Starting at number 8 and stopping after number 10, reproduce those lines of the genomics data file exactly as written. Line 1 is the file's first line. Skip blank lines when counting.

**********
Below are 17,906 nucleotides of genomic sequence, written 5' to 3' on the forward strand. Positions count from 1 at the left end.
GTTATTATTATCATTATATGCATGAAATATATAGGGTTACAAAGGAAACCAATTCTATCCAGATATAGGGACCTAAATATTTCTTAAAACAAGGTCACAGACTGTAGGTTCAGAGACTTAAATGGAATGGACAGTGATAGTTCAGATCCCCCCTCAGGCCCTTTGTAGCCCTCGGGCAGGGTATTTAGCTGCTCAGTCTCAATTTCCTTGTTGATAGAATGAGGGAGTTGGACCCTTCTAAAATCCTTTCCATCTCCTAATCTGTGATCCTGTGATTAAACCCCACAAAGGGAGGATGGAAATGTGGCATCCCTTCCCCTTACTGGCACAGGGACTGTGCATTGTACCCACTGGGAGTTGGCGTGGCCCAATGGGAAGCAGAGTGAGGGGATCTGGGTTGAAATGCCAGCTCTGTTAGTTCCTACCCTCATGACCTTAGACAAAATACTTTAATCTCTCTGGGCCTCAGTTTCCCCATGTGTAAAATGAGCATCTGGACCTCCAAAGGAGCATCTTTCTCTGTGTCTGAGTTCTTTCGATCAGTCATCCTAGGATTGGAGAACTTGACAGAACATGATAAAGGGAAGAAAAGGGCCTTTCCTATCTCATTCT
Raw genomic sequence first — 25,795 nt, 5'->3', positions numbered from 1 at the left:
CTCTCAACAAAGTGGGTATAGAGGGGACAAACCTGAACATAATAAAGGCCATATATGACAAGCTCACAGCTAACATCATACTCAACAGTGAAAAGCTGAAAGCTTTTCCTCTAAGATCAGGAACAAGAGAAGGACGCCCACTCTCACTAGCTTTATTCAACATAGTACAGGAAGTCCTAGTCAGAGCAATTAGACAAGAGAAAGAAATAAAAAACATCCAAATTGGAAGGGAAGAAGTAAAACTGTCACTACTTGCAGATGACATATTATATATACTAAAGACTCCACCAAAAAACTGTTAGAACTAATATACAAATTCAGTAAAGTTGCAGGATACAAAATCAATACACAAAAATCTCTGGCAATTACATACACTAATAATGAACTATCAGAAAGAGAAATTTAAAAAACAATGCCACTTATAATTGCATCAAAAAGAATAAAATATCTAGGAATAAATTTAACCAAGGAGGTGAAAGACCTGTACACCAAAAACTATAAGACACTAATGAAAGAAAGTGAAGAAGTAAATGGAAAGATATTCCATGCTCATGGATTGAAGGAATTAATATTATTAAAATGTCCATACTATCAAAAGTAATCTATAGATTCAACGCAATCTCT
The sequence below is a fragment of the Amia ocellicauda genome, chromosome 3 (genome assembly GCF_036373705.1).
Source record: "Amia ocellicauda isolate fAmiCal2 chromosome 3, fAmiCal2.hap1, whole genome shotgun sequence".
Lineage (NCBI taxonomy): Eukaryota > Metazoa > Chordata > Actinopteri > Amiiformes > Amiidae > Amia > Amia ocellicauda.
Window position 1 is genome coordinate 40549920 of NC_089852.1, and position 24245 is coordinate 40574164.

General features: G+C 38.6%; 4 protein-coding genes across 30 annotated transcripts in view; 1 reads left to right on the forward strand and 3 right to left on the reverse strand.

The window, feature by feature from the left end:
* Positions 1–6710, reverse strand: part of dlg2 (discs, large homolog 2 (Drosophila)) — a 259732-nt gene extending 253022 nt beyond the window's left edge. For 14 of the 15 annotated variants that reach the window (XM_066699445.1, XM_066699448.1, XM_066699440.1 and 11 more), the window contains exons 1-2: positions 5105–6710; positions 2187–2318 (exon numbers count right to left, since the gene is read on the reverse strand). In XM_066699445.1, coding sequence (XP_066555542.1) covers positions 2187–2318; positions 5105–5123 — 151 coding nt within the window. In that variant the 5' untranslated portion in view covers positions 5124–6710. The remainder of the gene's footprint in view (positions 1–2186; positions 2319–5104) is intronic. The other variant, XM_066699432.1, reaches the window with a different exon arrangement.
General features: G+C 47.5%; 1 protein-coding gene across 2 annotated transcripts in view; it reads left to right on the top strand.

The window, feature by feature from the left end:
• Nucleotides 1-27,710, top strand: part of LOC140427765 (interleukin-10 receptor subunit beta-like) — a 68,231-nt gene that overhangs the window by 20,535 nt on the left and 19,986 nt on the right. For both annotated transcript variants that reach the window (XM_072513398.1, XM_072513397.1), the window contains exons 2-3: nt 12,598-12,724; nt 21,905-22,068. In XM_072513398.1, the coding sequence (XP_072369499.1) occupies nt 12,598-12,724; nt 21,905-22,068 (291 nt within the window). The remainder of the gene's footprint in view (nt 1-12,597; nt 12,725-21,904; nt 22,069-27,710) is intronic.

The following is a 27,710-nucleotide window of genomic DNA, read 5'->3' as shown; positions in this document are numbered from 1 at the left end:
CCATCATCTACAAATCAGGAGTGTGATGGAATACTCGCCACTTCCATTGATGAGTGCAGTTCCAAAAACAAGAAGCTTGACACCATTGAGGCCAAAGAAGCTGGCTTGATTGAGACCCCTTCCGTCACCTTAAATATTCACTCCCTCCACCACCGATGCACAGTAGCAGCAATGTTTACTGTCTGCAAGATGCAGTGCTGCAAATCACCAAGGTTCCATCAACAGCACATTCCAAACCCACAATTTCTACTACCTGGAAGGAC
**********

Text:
Window position 1 is genome coordinate 40549920 of NC_089852.1, and position 24245 is coordinate 40574164.

General features: G+C 38.6%; 4 protein-coding genes across 30 annotated transcripts in view; 1 reads left to right on the forward strand and 3 right to left on the reverse strand.

The window, feature by feature from the left end: